On occasion, it is possible for the medium to obscure the message. Tangerine, however, is an example of technique complementing storytelling perfectly. It was filmed entirely on three iPhone 5s, equipped with clip-on anamorphic lenses, handheld Steadicam mounts and a Filmic Pro app.
Admittedly, Tangerine is not the first phone-footage film – forerunners include Olive, shot on a Nokia N8. But it is certainly the best turned out. Colours are surprisingly vibrant, the low-fi cinematography capturing the radiant orange hue of smoggy Los Angeles sunsets. But this is a grubby yarn, where the practicalities and deprivations of street life are given shape through director Sean Baker’s empathic inquisitiveness.
Sin-Dee (Kitana Kiki Rodriguez) is a transgender prostitute who is released from a month in jail only to discover that during her stay inside her pimp and boyfriend Chester (James Ransone) has been unfaithful. Teaming up with her best friend, Alexandra (Mya Taylor), Sin-Dee careens round the scruffy streets of Los Angeles – seemingly forever in the shadow of the Hollywood sign – hunting for Chester and the other woman.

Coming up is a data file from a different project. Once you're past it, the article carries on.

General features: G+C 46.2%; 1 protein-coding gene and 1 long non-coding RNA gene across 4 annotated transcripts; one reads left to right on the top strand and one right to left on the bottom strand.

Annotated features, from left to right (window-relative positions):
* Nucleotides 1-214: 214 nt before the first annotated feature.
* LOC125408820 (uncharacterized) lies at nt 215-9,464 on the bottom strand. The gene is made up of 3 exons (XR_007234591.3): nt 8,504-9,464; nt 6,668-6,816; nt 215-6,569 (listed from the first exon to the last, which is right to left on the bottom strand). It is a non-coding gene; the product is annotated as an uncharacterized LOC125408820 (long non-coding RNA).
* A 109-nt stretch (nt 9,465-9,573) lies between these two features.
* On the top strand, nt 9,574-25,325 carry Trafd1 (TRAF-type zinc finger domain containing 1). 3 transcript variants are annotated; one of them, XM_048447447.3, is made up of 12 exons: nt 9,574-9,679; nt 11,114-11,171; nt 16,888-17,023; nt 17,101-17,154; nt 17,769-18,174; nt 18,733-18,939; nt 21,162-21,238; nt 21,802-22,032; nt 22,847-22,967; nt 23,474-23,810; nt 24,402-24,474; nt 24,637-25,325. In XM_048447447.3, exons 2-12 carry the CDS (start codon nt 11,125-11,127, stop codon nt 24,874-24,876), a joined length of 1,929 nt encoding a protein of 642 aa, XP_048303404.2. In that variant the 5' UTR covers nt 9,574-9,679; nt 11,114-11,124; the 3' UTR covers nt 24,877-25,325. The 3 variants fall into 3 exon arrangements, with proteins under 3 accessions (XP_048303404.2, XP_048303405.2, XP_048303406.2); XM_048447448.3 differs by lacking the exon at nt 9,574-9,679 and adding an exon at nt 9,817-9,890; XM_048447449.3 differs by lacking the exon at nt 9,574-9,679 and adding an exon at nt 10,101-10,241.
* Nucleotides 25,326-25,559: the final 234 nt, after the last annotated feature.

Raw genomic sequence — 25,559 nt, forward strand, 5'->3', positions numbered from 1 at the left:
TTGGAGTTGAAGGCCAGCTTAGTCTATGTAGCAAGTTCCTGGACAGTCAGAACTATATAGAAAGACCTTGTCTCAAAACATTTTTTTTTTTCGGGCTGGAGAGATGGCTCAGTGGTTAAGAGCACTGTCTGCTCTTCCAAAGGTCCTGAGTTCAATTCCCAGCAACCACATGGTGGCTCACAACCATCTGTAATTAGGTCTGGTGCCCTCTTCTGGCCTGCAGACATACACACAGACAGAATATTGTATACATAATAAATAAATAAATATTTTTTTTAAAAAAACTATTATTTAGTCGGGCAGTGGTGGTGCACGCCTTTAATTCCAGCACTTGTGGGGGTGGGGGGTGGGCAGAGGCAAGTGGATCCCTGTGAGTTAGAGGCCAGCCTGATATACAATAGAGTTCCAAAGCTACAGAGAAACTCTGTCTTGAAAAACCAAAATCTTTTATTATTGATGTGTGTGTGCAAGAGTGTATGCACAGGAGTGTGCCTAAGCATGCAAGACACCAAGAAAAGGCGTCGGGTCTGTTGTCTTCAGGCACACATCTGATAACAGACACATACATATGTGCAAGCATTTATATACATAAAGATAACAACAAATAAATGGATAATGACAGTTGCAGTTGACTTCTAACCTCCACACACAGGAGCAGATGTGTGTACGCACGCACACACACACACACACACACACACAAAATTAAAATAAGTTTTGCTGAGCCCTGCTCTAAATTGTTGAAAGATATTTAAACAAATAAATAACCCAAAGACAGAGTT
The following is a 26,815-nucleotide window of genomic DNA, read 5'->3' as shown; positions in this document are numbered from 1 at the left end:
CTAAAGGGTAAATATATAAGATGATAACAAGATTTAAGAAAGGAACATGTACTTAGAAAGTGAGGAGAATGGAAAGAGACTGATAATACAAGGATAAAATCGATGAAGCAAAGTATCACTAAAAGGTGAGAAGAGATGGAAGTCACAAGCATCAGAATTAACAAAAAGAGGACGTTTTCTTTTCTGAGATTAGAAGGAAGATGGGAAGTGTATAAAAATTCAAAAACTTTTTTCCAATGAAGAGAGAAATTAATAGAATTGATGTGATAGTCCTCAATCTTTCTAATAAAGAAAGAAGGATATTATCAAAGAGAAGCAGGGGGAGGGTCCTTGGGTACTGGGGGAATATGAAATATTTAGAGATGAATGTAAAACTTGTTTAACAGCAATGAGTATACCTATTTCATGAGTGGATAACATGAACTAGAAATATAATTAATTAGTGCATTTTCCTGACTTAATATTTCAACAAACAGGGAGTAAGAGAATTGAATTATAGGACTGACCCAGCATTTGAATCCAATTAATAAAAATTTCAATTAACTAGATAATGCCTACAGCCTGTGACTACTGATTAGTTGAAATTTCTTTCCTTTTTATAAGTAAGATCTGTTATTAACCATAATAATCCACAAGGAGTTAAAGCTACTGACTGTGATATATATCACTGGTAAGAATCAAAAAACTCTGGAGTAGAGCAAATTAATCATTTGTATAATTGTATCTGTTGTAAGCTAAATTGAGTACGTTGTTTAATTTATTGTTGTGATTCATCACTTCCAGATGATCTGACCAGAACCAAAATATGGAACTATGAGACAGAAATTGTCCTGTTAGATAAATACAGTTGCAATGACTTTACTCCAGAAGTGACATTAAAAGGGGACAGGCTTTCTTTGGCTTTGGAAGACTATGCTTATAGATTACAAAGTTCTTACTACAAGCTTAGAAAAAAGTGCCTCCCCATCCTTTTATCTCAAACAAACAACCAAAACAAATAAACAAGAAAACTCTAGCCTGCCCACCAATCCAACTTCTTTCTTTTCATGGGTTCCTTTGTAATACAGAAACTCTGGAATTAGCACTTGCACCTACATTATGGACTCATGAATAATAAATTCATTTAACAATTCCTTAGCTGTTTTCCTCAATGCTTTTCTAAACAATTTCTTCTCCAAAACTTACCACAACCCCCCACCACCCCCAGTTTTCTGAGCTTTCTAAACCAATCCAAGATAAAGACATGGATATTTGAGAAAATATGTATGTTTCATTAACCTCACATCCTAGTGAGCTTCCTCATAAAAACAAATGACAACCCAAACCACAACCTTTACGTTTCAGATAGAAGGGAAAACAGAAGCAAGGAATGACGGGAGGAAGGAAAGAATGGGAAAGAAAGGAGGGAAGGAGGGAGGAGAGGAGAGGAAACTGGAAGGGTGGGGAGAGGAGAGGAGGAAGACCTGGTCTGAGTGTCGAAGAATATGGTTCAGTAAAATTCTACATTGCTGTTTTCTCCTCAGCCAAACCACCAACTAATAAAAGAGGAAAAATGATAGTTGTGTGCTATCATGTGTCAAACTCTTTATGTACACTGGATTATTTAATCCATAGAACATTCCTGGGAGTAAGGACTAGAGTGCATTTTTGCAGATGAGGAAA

It is a bittersweet film and despite the brash camaraderie between Sin-Dee and Alexandra, shot through with a tinge of melancholia. What life is this for anyone, asks Baker, as he tours one of the city’s most sordid subcultures. But perhaps Tangerine’s greatest success is in the way that we are encouraged to view the dynamic between Sin-Dee and Alexandra; it is a heartwarming portrait of friendship at its most durable and optimistic.